Yingluck Shinnawatra Prime Minister Office of the Prime Minister Government House Thanon Phitsanulok, Dusit Bangkok 10300, Thailand

January 11, 2013

Subject: Judicial harassment against Thai human rights defender and Editor Somyot Prueksakasemsuk Your Excellency, We, the undersigned individuals and civil society organizations in Thailand and around the world, write to you once again to urge Thailand to respect international human rights law and protect freedom of expression by ending the judicial harassment against Somyot Prueksakasemsuk and securing his unconditional release at the earliest instance. A father of two, Somyot has already been in remand detention for 21 consecutive months on the so-called “lese majeste” charges, for having published two satirical political commentaries in a magazine he edited. The United Nations Working Group on Arbitrary Detention considers Somyot's detention to be arbitrary and in violation of international law, and has called for his release. Thai academics, activists, families of those affected by the lese majeste law, and colleagues of Somyot’s have repeatedly called for Somyot’s release.We also wish to stress that the constant denial of his right to bail- 12 time so far – is inconsistent with the principle of presumption of innocence. The Royal Thai Government should respect the constitutional provisions granting the right to bail, in accordance with international fair trial standards’ The chorus of domestic opposition to the abuse of the lese majeste law is growing by the day and the handling of Somyot’s case is a crucial litmus test of the Royal Thai Government’s commitment to the rule of law and democratic principles. A verdict on Somyot’s trial is expected to be delivered by the Criminal Court on January 23, 2013. We believe that he should not have been charged in the first place. Somyot’s right to freedom of expression, regardless of his political opinion, is protected both by the Constitution and by the International Covenant on Civil and Political Rights (ICCPR), which is binding on Thailand. Whether the two articles on which the charges against Somyot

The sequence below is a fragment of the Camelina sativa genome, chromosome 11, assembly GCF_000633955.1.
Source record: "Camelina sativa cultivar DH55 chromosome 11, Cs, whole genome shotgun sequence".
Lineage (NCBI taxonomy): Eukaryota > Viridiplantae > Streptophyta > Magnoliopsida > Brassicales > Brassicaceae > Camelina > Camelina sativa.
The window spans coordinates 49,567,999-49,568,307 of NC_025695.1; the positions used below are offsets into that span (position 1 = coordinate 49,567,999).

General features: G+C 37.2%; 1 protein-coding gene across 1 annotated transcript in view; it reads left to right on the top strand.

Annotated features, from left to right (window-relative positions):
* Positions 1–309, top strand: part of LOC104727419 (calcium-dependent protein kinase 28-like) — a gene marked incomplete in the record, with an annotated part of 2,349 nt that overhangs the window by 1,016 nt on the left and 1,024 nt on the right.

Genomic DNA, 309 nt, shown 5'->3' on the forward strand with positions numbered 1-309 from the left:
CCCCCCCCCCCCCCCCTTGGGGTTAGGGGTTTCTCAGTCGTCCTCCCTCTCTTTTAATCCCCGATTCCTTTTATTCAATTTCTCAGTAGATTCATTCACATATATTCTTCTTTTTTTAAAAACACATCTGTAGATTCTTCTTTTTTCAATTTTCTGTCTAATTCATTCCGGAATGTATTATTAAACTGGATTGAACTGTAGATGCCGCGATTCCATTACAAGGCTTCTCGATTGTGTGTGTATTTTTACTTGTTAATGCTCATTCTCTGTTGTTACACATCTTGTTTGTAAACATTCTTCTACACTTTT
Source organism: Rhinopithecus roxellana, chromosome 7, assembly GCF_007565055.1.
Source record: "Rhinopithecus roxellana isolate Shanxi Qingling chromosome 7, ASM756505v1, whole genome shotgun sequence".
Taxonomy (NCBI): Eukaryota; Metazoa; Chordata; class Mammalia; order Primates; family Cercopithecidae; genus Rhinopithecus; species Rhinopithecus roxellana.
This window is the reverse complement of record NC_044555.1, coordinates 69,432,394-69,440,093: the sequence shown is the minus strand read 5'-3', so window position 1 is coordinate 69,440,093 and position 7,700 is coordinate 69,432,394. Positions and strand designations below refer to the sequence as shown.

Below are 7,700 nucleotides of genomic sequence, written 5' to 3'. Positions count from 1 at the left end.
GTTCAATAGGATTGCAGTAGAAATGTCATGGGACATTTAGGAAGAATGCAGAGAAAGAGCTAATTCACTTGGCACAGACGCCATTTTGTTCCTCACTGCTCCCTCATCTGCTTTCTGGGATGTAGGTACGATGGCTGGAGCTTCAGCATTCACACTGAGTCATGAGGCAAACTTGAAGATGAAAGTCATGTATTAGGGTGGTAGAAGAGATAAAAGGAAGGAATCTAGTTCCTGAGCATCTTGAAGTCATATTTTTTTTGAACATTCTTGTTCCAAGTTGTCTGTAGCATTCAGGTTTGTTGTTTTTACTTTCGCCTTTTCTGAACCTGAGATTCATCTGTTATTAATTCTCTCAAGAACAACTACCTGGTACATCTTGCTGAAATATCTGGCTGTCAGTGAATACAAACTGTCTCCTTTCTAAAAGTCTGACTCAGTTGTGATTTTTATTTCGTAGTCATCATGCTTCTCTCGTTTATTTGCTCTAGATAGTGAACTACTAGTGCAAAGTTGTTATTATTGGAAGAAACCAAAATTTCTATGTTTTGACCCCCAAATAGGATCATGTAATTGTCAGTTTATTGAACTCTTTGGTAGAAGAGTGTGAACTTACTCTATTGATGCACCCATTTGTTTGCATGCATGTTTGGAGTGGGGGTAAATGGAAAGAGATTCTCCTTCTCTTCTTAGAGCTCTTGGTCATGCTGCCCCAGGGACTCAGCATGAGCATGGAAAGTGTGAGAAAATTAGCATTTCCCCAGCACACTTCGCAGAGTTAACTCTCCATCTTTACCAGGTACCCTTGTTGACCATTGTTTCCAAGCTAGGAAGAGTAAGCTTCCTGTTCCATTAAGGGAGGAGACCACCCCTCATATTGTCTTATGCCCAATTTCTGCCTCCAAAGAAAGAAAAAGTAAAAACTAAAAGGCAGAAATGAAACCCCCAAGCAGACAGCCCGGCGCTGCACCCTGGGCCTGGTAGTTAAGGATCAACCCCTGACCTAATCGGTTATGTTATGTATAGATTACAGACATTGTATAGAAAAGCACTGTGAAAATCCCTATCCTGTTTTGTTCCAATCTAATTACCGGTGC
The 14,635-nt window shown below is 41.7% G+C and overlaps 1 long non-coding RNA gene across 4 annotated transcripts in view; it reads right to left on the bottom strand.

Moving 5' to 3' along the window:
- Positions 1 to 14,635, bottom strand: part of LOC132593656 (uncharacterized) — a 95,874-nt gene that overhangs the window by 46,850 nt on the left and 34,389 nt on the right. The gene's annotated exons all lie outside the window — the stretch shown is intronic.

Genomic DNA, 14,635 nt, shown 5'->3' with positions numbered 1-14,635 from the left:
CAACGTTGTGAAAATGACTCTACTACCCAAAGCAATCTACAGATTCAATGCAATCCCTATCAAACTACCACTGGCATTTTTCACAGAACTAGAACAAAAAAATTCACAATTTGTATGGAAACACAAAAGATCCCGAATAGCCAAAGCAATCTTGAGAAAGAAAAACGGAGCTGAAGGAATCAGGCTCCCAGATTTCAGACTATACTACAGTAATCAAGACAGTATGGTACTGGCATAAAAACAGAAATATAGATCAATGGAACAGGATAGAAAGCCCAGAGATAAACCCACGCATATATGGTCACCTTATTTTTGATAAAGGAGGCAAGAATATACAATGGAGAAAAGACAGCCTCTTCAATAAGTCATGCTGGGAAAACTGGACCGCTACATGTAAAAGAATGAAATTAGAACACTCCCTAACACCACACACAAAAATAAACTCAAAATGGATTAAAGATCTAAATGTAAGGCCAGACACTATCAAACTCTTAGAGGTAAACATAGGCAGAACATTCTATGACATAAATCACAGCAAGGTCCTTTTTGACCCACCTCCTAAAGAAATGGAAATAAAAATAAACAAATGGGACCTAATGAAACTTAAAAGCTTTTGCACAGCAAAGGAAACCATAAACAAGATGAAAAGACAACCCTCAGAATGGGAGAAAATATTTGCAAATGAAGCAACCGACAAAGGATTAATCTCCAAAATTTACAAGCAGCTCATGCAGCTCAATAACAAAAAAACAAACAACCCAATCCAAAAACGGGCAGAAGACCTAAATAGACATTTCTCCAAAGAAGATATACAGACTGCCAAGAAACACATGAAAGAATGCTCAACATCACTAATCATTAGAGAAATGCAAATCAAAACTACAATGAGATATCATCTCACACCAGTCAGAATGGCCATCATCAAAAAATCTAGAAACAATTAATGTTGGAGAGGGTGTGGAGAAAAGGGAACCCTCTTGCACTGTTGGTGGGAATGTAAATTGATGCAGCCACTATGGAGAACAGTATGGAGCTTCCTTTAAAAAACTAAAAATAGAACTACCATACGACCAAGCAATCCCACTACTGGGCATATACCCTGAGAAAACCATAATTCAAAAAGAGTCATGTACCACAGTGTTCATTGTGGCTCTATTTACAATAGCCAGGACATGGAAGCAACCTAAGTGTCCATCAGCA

were based constitute criminal offence is also highly questionable. Rather than witchhunting political opponents, ensuring an open and free space for discussion of politics and other issues of public interests reduces social tension and contributes to a national reconciliation.

Criminalizing political speech and persecuting an editor who was not the author does not reflect the commitment to human rights Thailand has often professed on the international stage, especially as a country that plans to seek a seat on the UN Security Council and is a member of the Human Rights Council. Once upon a time, Thailand claimed to be a democracy and was in fact considered as one of the most progressive countries within ASEAN, but the abuse of restrictive legislations to criminalize citizens like Somyot has since undermined Thailand’s credibility and its efforts to distinguish itself from authoritarian regimes in the region. We remain hopeful that the Royal Thai Government still attaches importance to human rights and can end unjust actions against its citizens. We therefore respectfully call upon your administration and all organs of the Government to take all appropriate steps to ensure that Somyot’s arbitrary detention ends immediately and that he is able to exercise peacefully his fundamental human rights, without reprisals of any kind, including at the judicial level. Thank you for your serious consideration of our concerns and recommendations. We look forward to your response and actions in favor of freedom of expression.

Sincerely yours,

Bishnu Rimal President GEFONT

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